Before women even know they’re pregnant, the baby’s brain, heart and spine have already begun to form.
The spine develops from a part of the embryo called the ‘neural tube.’ If it does not form properly, babies are born with ‘neural tube defects’ such as spina bifida (‘split spine’). Children with spina bifida may be unable to walk or take care of themselves.
Folic acid, one of the B vitamins, will help your baby’s spine to develop properly. It’s important to:
1. Eat more food containing folic acid. Follow our tips below to keep your levels topped up.
2. Eat foods with added folic acid such as breakfast cereals.
3. Take a daily folic acid supplement designed for pregnant women.
How much do I need to take?
Take a daily tablet containing 400 micrograms (sometimes shown as 400 mcg or 0.4 mg) from the time you start trying for a baby and for the first 12 weeks of your pregnancy. This will make sure you have enough when your baby is developing most rapidly – even before you realise you’re pregnant.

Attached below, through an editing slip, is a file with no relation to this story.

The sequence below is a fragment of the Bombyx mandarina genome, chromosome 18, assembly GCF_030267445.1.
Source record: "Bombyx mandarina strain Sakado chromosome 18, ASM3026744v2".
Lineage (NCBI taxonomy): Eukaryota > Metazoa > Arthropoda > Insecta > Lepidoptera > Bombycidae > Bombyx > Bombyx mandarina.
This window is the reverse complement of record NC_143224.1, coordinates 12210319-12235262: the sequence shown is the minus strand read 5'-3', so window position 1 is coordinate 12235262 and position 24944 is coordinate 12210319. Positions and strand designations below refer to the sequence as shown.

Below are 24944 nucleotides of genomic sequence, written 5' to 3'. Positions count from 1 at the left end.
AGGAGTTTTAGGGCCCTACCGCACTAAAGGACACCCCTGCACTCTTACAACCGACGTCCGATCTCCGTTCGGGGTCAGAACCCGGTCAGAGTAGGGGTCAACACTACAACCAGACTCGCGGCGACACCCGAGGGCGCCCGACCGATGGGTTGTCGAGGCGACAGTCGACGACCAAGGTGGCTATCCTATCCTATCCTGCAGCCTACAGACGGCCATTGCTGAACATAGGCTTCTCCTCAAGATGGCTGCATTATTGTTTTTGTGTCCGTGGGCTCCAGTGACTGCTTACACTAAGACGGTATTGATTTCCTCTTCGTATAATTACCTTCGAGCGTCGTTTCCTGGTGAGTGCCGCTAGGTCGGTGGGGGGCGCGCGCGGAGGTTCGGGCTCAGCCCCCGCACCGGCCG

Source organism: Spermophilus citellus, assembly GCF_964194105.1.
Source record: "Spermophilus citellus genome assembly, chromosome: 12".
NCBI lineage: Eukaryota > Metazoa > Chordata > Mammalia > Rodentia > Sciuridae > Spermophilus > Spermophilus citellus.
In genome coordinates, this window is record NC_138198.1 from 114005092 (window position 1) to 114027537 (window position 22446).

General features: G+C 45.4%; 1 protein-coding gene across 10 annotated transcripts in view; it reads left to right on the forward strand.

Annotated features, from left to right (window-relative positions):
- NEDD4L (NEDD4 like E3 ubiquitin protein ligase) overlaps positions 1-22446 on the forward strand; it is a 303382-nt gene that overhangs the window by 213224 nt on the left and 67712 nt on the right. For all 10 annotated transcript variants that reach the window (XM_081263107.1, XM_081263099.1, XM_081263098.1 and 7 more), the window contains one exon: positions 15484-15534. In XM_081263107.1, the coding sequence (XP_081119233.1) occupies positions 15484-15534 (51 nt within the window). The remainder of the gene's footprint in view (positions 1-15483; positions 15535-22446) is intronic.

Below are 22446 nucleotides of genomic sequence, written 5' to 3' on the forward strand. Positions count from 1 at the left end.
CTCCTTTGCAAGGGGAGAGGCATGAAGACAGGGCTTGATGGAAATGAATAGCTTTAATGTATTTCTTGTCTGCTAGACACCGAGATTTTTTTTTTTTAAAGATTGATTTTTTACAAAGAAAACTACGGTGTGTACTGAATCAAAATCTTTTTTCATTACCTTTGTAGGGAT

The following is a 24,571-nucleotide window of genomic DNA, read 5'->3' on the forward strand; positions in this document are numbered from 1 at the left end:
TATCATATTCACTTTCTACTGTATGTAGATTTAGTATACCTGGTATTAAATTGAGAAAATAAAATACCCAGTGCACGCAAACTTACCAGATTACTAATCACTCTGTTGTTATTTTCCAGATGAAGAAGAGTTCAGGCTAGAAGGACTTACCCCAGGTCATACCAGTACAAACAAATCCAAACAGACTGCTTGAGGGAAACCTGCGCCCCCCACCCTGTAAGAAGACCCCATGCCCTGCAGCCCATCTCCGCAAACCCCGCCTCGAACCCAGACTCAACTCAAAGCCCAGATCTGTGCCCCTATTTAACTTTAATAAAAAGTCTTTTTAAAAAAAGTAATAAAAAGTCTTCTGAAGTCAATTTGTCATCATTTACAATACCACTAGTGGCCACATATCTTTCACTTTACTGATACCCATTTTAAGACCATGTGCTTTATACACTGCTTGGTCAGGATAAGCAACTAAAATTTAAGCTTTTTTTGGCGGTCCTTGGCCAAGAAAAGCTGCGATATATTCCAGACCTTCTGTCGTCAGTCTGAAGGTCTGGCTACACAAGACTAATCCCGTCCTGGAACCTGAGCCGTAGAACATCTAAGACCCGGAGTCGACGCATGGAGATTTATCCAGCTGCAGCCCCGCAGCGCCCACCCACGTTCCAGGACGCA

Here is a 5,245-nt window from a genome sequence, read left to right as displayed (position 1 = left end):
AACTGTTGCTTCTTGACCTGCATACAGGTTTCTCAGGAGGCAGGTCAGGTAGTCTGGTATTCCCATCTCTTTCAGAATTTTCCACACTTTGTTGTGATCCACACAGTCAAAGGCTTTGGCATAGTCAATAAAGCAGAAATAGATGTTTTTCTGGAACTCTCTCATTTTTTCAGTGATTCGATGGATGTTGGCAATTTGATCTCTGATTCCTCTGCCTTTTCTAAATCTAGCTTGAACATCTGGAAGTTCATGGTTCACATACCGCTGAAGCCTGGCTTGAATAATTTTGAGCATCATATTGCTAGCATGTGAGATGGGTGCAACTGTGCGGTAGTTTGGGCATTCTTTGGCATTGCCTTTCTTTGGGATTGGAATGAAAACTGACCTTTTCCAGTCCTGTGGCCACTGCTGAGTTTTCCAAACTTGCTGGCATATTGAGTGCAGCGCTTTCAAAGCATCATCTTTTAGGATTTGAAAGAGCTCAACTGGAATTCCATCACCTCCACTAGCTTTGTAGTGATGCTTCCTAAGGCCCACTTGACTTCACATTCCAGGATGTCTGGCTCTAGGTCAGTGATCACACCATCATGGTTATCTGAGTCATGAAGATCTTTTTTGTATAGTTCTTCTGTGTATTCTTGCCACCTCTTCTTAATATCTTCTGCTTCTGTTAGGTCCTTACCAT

Where can I get it?
You can get folic acid from chemists, health food shops and some supermarkets. If you get free prescriptions, ask your doctor for it. If you have had a previous pregnancy affected by spina bifida, or are taking medication for epilepsy, talk to your doctor as your needs may be different.
To top up your folic acid levels, eat these:
- Brussel sprouts, spinach, asparagus, spring greens, broccoli, curly kale or beetroot; don't overcook as it destroys the folic acid.
- Blackberries, raspberries and satsumas.
- Black-eyed beans, brown rice.
- Yeast and meat extract spread.Peanuts, hazelnuts, cashews, walnuts and sesame seeds.
- Bread and breakfast cereals often have added folic acid too; check the label.